Canadian investigators determined Users of the Tim Hortons coffee chain’s mobile app “track and record their movements every few minutes every day” even when the app isn’t open, violating the country’s privacy laws.
“The Tim Hortons app asks for permission to access the geolocation capabilities of mobile devices, but misleads many users into thinking that information can only be accessed while the app is in use. In fact, the app tracks users as long as the device is on, continuously collect their location data,” according to announced Wednesday Provided by the Office of the Privacy Commissioner of Canada. The federal office is working with provincial authorities in Quebec, British Columbia and Alberta to investigate Tim Hortons.
“The app also uses location data to infer where users live, work and whether they are traveling,” the Privacy Commissioner’s Office said. “Every time a user enters or leaves a Tim Horton competitor, a major stadium, or their home or workplace, it generates an ‘event’.”
The Privacy Commissioner’s Office said Tim Hortons dropped plans to use the app for targeted advertising but “continues to collect large amounts of location data” for a year “even though it has no legitimate need to do so”. Tim Hortons said it uses aggregated location data “to analyze user trends — for example, whether users are turning to other coffee chains, and how users’ activities have changed as the pandemic has spread,” the federal office said.
“Inappropriate form of surveillance”
“Tim Hortons has clearly crossed the line by collecting a huge amount of highly sensitive information about his customers,” said Canada’s Privacy Commissioner Daniel Therrien. “Tracking people’s every few minutes every day is clearly an inappropriate form of surveillance.”
Tim Hortons stopped continuous tracking of user locations in 2020 after the government opened an investigation. But this “does not eliminate the risk of surveillance” because “Tim Hortons’ contract with a third-party location service provider in the US contains language so vague and permissive that it allows the company to sell ‘de-identification’ for it location data. Its own purposes,” said the Office of the Privacy Commissioner. As the office noted, “there is a real risk of re-identification of de-identified geolocation data.”
Tim Hortons agreed to implement the agency’s recommendations, but apparently with no penalty.This Investigation report said Tim Hortons’ commitment “will bring the company into compliance” with Canadian law, so “we believe this matter is well-founded and conditionally resolved.” That’s language used When an organization violates Canadian privacy laws but “commits to implement satisfactory corrective measures.”
Tim Hortons agreed to “delete any remaining location data and instruct third-party service providers to do so,” implementing a privacy program that “includes privacy implications for the app and any other apps it launches,” the announcement said. assessment,” implementing “a process to ensure that information collection is necessary and proportional to the identified privacy impact,” and that “privacy communications comply with and adequately explain application-related practices.” Tim Hortons also agreed to report its compliance with the government. Regulatory details.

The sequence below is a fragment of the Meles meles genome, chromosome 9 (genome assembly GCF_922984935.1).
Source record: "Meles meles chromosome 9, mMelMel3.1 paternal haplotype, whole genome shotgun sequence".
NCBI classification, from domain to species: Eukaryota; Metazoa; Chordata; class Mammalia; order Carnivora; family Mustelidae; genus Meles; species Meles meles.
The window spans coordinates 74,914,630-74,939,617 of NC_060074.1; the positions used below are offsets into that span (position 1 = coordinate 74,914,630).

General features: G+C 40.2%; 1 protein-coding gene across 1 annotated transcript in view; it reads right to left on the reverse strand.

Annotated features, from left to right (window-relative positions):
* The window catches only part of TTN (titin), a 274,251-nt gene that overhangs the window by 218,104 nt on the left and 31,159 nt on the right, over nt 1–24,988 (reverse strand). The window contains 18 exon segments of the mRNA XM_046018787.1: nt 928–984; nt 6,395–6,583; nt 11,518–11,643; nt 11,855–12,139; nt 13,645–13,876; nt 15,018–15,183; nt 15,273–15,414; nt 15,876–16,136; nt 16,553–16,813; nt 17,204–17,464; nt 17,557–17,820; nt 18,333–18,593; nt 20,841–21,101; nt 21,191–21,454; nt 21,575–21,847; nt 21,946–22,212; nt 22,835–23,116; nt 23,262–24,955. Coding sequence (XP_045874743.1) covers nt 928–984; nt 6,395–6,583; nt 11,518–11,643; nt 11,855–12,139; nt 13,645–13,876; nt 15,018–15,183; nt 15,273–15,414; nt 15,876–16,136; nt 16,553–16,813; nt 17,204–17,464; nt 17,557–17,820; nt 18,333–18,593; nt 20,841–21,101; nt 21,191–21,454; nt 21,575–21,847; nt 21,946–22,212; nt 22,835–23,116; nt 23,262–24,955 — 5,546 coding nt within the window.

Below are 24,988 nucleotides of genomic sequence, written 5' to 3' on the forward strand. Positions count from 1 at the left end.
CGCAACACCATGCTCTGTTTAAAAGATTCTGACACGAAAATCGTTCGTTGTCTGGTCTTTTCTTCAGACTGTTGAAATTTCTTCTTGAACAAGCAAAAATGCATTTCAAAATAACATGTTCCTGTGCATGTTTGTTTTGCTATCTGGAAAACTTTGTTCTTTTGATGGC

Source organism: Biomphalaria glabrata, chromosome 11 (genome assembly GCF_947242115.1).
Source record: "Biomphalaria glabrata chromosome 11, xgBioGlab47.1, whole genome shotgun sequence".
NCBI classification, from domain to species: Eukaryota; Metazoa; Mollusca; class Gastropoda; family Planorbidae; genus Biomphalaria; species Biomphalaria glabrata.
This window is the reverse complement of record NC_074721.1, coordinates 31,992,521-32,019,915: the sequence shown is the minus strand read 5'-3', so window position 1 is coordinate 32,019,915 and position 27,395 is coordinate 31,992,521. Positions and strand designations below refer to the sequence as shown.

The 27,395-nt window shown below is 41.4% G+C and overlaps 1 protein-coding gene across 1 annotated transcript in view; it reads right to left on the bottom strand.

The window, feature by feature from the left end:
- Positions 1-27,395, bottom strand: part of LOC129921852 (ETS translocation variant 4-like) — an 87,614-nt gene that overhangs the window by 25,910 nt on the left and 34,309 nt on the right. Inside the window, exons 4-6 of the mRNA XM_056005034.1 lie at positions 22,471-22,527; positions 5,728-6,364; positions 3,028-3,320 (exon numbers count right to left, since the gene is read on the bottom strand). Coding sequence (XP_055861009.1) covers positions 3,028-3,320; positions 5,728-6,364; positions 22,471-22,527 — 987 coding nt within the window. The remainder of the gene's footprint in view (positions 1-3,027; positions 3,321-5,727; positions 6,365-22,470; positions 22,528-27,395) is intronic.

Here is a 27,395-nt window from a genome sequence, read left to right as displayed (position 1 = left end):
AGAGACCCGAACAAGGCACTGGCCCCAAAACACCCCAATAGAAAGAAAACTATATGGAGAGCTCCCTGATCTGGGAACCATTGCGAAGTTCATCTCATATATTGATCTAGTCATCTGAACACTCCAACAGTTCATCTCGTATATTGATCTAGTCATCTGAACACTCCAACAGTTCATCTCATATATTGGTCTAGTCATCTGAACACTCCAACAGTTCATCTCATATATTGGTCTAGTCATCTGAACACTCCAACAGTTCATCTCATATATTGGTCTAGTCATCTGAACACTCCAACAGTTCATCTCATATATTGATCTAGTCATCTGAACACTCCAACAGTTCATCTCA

Reporter found violation of privacy
The investigation began in the Financial Post in June 2020 Report It’s titled “Double Tracking: How Tim Hortons Knows Where You Sleep, Work, and Vacation.” Journalist James McLeod found that “Tim Horton recorded my latitude and longitude coordinates more than 2,700 times in less than five months, and not just while I was using the app,” although the app “told customers It only tracks location” you opened the app. ‘”
Tim Hortons’ statement said: “In June 2020, we took immediate steps to improve the way we communicate with guests about the data they share with us and began to review our privacy practices with external experts. Shortly thereafter, we voluntarily removed data from Reports from the Tims app. Data from this geolocation technology has never been used for personalized marketing to individual guests. The use of this data is very limited and is only done on an aggregated, de-identified basis to study trends in our business – RESULTS It does not contain personal information from any guests.”
Alberta Information and Privacy Commissioner Gil Clayton said the investigation provided “another example of an organization failing to effectively notify customers of its practices. Tim Hortons’ customers did not have enough information to consent to location tracking that actually occurred. .”
This story originally appeared in Ars Technica.